Rexam has announced that it has obtained land in Sri City, Andhra Pradesh and Mahindra World City, Jaipur in order to build beverage can factories that cater to the growth in can consumption which is being driven by the Indian beer and soft drink market. The plant in Sri City represents an initial investment of close to 50 million pounds (approximately Rs 479 crore) and will add a total production capacity of 800 million cans.
Speaking to PrintWeek India, Craig Jones, sector director Rexam AMEA, said, "Following the new plant in Sri City which is due to open in Q4 2016, Rexam will have a capacity of around two billion cans in India and the appropriate footprint to support the growing demand for beverage cans."
Jones further said, " Having plants in different locations across the country will ensure we have a better footprint and are in a position to meet the needs of our customers in the region over the long-term."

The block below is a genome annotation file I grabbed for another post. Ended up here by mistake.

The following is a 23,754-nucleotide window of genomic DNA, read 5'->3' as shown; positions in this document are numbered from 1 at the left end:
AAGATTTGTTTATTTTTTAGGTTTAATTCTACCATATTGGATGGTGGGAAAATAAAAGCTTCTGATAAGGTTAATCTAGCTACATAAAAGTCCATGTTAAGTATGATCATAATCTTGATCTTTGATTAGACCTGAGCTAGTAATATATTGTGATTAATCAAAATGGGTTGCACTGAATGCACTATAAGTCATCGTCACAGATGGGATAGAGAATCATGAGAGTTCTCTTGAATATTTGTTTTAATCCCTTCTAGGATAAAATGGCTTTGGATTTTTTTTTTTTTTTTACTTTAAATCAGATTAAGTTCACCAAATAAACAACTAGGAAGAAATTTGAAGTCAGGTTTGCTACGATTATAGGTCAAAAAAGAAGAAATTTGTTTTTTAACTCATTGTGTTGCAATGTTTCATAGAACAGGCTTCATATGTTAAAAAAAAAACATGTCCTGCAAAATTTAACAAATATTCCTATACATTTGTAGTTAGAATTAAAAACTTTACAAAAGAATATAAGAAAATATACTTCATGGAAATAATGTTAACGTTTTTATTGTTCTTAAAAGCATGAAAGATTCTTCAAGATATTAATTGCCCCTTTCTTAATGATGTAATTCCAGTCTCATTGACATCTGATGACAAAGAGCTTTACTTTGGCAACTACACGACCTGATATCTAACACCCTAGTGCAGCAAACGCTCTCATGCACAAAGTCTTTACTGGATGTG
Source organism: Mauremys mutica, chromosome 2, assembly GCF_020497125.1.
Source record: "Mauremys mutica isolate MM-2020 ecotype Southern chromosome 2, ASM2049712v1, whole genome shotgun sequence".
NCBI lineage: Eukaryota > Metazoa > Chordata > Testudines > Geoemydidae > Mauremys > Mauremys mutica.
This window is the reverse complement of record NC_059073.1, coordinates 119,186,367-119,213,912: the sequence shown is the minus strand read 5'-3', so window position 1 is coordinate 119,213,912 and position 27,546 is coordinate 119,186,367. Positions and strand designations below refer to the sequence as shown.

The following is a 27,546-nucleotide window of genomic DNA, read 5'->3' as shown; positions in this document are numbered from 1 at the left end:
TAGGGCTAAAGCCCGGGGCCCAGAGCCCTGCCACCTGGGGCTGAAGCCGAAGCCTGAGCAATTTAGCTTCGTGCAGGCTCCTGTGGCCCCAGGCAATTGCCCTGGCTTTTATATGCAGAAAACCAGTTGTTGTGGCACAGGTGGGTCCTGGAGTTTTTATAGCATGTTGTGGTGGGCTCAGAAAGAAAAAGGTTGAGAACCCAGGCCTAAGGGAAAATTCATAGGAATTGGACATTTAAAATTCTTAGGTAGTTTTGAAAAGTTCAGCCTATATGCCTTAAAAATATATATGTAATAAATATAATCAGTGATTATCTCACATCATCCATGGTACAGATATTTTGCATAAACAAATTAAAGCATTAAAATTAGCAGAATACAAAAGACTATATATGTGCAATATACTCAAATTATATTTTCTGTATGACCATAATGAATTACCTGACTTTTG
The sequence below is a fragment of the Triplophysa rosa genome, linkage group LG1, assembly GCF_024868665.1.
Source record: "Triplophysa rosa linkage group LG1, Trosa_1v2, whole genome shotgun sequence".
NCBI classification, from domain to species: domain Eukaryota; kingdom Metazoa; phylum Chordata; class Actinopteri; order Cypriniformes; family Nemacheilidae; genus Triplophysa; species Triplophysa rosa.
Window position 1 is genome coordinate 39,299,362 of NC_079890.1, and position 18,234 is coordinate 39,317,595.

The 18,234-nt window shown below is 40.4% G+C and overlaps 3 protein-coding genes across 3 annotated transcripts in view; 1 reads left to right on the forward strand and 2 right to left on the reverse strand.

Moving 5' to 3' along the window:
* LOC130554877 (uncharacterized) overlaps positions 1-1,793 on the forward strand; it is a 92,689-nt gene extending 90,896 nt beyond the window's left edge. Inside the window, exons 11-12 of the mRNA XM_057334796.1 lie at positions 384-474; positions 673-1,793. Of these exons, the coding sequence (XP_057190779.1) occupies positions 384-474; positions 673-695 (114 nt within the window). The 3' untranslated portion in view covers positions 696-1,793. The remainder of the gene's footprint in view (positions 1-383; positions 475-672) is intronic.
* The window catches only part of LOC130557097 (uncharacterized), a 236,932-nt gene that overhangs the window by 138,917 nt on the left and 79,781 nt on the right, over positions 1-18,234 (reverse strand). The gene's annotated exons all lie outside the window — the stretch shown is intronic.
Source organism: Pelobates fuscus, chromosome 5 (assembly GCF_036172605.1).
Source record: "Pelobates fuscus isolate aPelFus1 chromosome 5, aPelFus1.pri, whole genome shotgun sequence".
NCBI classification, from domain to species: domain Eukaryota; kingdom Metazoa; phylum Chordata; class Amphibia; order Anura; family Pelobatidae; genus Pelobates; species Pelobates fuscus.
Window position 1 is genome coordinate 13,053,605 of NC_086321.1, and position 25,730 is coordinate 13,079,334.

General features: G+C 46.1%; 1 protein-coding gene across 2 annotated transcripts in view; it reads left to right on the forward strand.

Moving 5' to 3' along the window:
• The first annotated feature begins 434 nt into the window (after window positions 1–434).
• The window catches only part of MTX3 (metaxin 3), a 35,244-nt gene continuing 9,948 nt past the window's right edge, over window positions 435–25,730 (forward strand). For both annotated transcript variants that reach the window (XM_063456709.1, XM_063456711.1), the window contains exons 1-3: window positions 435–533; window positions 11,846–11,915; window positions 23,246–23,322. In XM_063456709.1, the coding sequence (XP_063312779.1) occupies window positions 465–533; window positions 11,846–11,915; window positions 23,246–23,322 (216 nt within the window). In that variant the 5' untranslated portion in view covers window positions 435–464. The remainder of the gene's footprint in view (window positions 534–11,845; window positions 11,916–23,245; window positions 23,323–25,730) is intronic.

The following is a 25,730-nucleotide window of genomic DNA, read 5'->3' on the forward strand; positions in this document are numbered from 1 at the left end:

The Sri City plant will generate 150 new jobs in the local community. Plans for the land in Jaipur will be announced once they are available. When asked about the beverage can market in India, Jones said, "Currently, the beverage can represents circa 1% of the Indian beverage market, providing great growth potential for Rexam. Last year (2014) our sales were buoyant in India with volumes up 72% as the market demand for cans continues to grow. The beverage can offers an opportunity to capture drinking occasions which other packs currently aren’t or can’t provide."
Speaking about the trends in metal packaging in India, Jones said, "There are a number of innovative trends in the metal packaging segment – from different shapes and sizes to new printing technologies. Last year we launched a new can size into India – the 25cl can – and this has proved very popular."
The UK firm entered the Indian market in 2007 with a beverage can plant in Navi Mumbai by partnering with Hindustan Tin Works. At the Navi Mumbai plant, the company has recently invested in some technical capabilities in design and printing. "This investment has enabled us to design a can alongside our customers and print a 3D can model for them to see in the plant," added Jones.